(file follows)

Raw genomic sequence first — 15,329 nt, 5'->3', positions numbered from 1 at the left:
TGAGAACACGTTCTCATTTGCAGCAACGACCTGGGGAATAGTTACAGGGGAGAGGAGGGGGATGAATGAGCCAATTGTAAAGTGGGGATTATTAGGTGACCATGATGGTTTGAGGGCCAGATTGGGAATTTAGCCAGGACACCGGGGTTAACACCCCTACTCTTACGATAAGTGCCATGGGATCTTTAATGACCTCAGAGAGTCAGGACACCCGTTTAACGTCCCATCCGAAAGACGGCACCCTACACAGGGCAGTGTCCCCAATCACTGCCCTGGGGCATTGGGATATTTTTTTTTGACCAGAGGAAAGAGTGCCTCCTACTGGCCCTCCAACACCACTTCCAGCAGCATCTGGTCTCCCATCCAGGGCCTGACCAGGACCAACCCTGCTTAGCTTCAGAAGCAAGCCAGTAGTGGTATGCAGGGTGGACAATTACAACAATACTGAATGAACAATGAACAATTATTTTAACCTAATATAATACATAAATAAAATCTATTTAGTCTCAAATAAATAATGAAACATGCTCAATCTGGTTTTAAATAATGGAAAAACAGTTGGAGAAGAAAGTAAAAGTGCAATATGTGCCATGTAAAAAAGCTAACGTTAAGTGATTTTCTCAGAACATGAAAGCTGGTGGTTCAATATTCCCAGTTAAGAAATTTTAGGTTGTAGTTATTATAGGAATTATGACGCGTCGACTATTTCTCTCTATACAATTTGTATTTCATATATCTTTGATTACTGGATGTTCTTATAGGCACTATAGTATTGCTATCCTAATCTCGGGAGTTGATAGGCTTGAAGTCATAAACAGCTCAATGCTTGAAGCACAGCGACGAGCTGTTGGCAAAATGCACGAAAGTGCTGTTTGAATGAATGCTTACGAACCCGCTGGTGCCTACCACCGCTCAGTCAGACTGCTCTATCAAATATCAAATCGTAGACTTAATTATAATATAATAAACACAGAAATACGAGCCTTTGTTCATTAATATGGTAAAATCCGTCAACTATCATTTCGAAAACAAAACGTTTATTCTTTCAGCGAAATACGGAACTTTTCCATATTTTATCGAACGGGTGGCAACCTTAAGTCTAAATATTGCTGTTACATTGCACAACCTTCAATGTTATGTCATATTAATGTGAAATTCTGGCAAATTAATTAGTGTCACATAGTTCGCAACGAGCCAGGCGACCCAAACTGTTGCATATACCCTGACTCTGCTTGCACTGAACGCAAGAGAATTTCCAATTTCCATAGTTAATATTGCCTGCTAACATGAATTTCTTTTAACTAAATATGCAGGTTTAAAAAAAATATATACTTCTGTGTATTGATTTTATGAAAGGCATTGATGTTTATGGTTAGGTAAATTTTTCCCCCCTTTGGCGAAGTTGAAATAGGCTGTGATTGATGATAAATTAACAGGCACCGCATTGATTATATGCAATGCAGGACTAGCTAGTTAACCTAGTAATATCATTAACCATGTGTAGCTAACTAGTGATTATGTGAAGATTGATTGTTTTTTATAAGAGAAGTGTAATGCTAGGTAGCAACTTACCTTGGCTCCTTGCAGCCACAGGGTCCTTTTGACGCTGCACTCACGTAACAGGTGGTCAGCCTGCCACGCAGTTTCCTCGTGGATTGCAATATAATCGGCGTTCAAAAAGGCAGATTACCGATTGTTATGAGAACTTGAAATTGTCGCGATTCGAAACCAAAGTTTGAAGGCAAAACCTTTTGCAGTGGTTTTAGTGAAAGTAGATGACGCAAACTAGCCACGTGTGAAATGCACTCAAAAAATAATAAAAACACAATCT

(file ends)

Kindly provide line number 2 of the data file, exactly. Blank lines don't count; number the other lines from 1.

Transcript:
TGAGAACACGTTCTCATTTGCAGCAACGACCTGGGGAATAGTTACAGGGGAGAGGAGGGGGATGAATGAGCCAATTGTAAAGTGGGGATTATTAGGTGACCATGATGGTTTGAGGGCCAGATTGGGAATTTAGCCAGGACACCGGGGTTAACACCCCTACTCTTACGATAAGTGCCATGGGATCTTTAATGACCTCAGAGAGTCAGGACACCCGTTTAACGTCCCATCCGAAAGACGGCACCCTACACAGGGCAGTGTCCCCAATCACTGCCCTGGGGCATTGGGATATTTTTTTTTGACCAGAGGAAAGAGTGCCTCCTACTGGCCCTCCAACACCACTTCCAGCAGCATCTGGTCTCCCATCCAGGGCCTGACCAGGACCAACCCTGCTTAGCTTCAGAAGCAAGCCAGTAGTGGTATGCAGGGTGGACAATTACAACAATACTGAATGAACAATGAACAATTATTTTAACCTAATATAATACATAAATAAAATCTATTTAGTCTCAAATAAATAATGAAACATGCTCAATCTGGTTTTAAATAATGGAAAAACAGTTGGAGAAGAAAGTAAAAGTGCAATATGTGCCATGTAAAAAAGCTAACGTTAAGTGATTTTCTCAGAACATGAAAGCTGGTGGTTCAATATTCCCAGTTAAGAAATTTTAGGTTGTAGTTATTATAGGAATTATGACGCGTCGACTATTTCTCTCTATACAATTTGTATTTCATATATCTTTGATTACTGGATGTTCTTATAGGCACTATAGTATTGCTATCCTAATCTCGGGAGTTGATAGGCTTGAAGTCATAAACAGCTCAATGCTTGAAGCACAGCGACGAGCTGTTGGCAAAATGCACGAAAGTGCTGTTTGAATGAATGCTTACGAACCCGCTGGTGCCTACCACCGCTCAGTCAGACTGCTCTATCAAATATCAAATCGTAGACTTAATTATAATATAATAAACACAGAAATACGAGCCTTTGTTCATTAATATGGTAAAATCCGTCAACTATCATTTCGAAAACAAAACGTTTATTCTTTCAGCGAAATACGGAACTTTTCCATATTTTATCGAACGGGTGGCAACCTTAAGTCTAAATATTGCTGTTACATTGCACAACCTTCAATGTTATGTCATATTAATGTGAAATTCTGGCAAATTAATTAGTGTCACATAGTTCGCAACGAGCCAGGCGACCCAAACTGTTGCATATACCCTGACTCTGCTTGCACTGAACGCAAGAGAATTTCCAATTTCCATAGTTAATATTGCCTGCTAACATGAATTTCTTTTAACTAAATATGCAGGTTTAAAAAAAATATATACTTCTGTGTATTGATTTTATGAAAGGCATTGATGTTTATGGTTAGGTAAATTTTTCCCCCCTTTGGCGAAGTTGAAATAGGCTGTGATTGATGATAAATTAACAGGCACCGCATTGATTATATGCAATGCAGGACTAGCTAGTTAACCTAGTAATATCATTAACCATGTGTAGCTAACTAGTGATTATGTGAAGATTGATTGTTTTTTATAAGAGAAGTGTAATGCTAGGTAGCAACTTACCTTGGCTCCTTGCAGCCACAGGGTCCTTTTGACGCTGCACTCACGTAACAGGTGGTCAGCCTGCCACGCAGTTTCCTCGTGGATTGCAATATAATCGGCGTTCAAAAAGGCAGATTACCGATTGTTATGAGAACTTGAAATTGTCGCGATTCGAAACCAAAGTTTGAAGGCAAAACCTTTTGCAGTGGTTTTAGTGAAAGTAGATGACGCAAACTAGCCACGTGTGAAATGCACTCAAAAAATAATAAAAACACAATCT